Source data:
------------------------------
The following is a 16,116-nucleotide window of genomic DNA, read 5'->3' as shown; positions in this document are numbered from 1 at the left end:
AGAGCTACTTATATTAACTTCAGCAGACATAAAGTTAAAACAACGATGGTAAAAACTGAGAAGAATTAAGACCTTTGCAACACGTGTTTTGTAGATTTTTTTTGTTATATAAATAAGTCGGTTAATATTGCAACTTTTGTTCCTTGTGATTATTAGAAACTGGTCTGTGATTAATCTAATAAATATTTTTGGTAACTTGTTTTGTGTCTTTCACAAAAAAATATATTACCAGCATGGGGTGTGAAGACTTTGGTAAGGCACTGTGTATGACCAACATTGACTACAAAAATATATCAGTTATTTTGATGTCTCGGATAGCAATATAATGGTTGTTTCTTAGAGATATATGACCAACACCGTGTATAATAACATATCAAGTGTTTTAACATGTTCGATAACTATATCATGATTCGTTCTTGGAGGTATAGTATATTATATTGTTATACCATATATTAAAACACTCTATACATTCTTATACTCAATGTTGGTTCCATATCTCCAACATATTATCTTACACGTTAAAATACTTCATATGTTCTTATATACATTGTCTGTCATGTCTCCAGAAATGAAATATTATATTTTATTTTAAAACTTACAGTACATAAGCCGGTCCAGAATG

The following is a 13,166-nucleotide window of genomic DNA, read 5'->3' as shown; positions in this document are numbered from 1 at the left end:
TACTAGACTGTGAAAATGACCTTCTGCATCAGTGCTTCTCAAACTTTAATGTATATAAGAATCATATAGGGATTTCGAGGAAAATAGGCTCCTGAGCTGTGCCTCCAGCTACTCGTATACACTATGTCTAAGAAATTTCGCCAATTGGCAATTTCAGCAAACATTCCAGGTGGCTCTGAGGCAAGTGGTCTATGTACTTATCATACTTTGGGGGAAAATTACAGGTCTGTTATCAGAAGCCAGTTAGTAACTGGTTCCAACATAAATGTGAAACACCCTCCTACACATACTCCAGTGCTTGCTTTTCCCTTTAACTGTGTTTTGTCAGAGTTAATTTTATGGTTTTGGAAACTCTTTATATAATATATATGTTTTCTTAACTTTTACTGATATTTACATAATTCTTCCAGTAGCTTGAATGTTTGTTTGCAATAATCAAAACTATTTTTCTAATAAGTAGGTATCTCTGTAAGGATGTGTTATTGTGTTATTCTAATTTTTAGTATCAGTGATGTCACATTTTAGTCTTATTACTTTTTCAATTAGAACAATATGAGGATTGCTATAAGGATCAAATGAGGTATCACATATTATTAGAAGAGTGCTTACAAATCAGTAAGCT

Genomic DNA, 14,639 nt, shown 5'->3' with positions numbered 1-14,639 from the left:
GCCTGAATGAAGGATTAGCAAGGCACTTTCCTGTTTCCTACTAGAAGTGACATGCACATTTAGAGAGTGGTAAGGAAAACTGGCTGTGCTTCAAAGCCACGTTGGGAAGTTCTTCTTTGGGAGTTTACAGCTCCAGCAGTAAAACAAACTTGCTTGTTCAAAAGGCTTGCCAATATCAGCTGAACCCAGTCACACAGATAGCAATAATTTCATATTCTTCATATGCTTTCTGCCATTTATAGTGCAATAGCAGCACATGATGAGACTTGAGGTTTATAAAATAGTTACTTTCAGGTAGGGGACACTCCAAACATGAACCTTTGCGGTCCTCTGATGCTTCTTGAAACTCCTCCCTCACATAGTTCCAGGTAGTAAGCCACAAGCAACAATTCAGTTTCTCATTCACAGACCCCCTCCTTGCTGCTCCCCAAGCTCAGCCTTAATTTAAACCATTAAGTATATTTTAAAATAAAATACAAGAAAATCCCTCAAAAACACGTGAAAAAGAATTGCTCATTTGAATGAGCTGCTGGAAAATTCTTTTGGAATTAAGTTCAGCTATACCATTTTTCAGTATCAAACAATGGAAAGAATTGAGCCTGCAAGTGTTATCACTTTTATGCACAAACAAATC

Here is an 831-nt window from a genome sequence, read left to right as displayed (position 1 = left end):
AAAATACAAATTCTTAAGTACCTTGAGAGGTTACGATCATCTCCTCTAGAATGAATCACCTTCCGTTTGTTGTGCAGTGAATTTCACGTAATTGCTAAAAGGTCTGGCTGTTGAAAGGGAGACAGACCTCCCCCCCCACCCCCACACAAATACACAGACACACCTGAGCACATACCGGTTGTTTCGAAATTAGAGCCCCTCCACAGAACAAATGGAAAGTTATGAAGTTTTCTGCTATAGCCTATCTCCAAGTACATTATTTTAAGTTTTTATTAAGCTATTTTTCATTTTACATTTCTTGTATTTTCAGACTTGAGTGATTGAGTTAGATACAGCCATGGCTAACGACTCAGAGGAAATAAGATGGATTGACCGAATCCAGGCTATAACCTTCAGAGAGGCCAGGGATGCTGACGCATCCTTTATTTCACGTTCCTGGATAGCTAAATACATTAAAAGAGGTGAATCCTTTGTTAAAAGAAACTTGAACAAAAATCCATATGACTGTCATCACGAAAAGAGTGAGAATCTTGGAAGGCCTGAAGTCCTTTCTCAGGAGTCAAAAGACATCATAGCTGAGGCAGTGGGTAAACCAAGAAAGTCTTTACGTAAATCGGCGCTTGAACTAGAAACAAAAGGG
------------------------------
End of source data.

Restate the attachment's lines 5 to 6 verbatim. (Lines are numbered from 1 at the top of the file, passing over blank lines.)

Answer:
Genomic DNA, 14,639 nt, shown 5'->3' with positions numbered 1-14,639 from the left:
GCCTGAATGAAGGATTAGCAAGGCACTTTCCTGTTTCCTACTAGAAGTGACATGCACATTTAGAGAGTGGTAAGGAAAACTGGCTGTGCTTCAAAGCCACGTTGGGAAGTTCTTCTTTGGGAGTTTACAGCTCCAGCAGTAAAACAAACTTGCTTGTTCAAAAGGCTTGCCAATATCAGCTGAACCCAGTCACACAGATAGCAATAATTTCATATTCTTCATATGCTTTCTGCCATTTATAGTGCAATAGCAGCACATGATGAGACTTGAGGTTTATAAAATAGTTACTTTCAGGTAGGGGACACTCCAAACATGAACCTTTGCGGTCCTCTGATGCTTCTTGAAACTCCTCCCTCACATAGTTCCAGGTAGTAAGCCACAAGCAACAATTCAGTTTCTCATTCACAGACCCCCTCCTTGCTGCTCCCCAAGCTCAGCCTTAATTTAAACCATTAAGTATATTTTAAAATAAAATACAAGAAAATCCCTCAAAAACACGTGAAAAAGAATTGCTCATTTGAATGAGCTGCTGGAAAATTCTTTTGGAATTAAGTTCAGCTATACCATTTTTCAGTATCAAACAATGGAAAGAATTGAGCCTGCAAGTGTTATCACTTTTATGCACAAACAAATC